I watched the special features and saw you a few times but I was hoping to hear at least a sound bite from you or something. I don't know why there's always extensive interviews with the producers who do very little creatively or technically but we barely ever hear from the cinematographer.
The "practical" dinos in the final bee are super sweet. Not many dp's would've taken the chance of putting them in the shot.
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#8 David Mullen ASC

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Posted 03 September 2006 - 05:51 PM

Who was that quote by?


It's from a book called "A Return to Love" by Marianne Williamson -- often misattributed to Nelson Mandela, who supposedly quoted it but even that's not verified. The director found out in post-production that Mandela might not have quoted it and removed a dialogue reference to him but you can still see his name at the bottom of the quote on the wall.

http://en.wikipedia....anne_Williamson
"...is sometimes associated with an urban myth concerning Nelson Mandela's 1994 inauguration speech as president of South Africa."

The movie "Coach Carter" also references this quote apparently -- I don't know if they say that Mandela said it though.
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#9 Andy_Alderslade

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Posted 03 September 2006 - 06:28 PM

Hi,

I'm projecting it in a couple of weeks.

The place I work tends to show slightly non-mainstream but still reasonably accessible films, so we tend to have a lot of the sort of stuff you've done - we've had Twin Falls Idaho, Northfork, etc.

Phil


You projecting it in a public cinema, if so which one? I'd definatly trek accross london to see it.
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#10 Michael Kernan

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Posted 30 September 2006 - 09:21 PM

Very well done. I saw it in the theatres when it first came out and noticed how well done the camera work was, along with the lighting. Very nice, kudos to you.
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#11 Bill DiPietra

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Posted 30 September 2006 - 11:24 PM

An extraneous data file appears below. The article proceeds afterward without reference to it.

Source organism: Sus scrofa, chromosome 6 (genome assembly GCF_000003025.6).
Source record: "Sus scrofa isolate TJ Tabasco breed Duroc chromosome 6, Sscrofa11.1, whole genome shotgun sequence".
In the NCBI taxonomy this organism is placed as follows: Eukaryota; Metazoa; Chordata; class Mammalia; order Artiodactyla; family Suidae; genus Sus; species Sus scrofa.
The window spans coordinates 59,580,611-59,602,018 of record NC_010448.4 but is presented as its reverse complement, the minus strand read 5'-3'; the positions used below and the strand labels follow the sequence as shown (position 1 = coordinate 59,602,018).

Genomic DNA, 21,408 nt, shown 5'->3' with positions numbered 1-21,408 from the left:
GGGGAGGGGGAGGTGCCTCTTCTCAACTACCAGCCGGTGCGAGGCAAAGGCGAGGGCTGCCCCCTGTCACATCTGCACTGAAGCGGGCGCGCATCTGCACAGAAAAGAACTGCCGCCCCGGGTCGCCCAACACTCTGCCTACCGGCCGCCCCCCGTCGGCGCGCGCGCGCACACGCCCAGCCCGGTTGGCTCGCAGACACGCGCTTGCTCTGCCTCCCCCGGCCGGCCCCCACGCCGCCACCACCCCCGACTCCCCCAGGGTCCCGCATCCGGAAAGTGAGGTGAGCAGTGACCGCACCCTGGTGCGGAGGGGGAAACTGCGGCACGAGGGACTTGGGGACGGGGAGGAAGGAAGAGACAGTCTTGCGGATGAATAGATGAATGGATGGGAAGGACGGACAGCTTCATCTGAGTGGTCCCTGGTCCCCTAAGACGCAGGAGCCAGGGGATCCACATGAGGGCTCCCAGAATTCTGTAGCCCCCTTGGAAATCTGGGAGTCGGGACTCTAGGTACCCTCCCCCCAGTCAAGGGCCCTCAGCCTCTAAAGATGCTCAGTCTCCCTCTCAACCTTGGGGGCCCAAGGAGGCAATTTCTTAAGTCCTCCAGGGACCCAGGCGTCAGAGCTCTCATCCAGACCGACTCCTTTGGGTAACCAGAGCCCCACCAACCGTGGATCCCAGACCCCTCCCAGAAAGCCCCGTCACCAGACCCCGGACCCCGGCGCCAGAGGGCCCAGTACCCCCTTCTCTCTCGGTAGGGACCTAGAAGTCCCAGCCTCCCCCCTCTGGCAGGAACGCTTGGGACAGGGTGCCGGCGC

I like the way the light bounces off the tops of the judges' desks in the last frame...a tad Robert Richardson-esque. Very nice photography, David.
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#12 Phil Rhodes

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Posted 01 October 2006 - 07:40 AM

Hi,

Hope you'll excuse the ad, but people have asked:

Akeelah and the Bee will be projected from 35mm at the Cramphorn Theatre in Chelmsford on Monday 9 October at 8pm (No ads or trailers, so get there on time). Londoners will need to take a half-hour train ride out of Liverpool Street, but we're sixty seconds walk from the station.

01245 606505 or boxoffice@chelmsford.gov.uk for tickets.

It's a 25 or 30 foot screen, I guess, and seats about 100 depending how many extra seats we put in...

And the projection team do actually care.

I can ask about Northfork, I've had requests before...

Edit: Argh, oh, crap, it's scope. Our screen becomes unfortunately titchy in scope.

Phil
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#13 Max Jacoby

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Posted 01 October 2006 - 08:53 AM

Titchy?

Can't find that one in my dictionary. What does it mean?
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#14 Phil Rhodes

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Posted 01 October 2006 - 09:40 AM

Small
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#15 Micah Fernandez

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Posted 04 November 2006 - 12:08 AM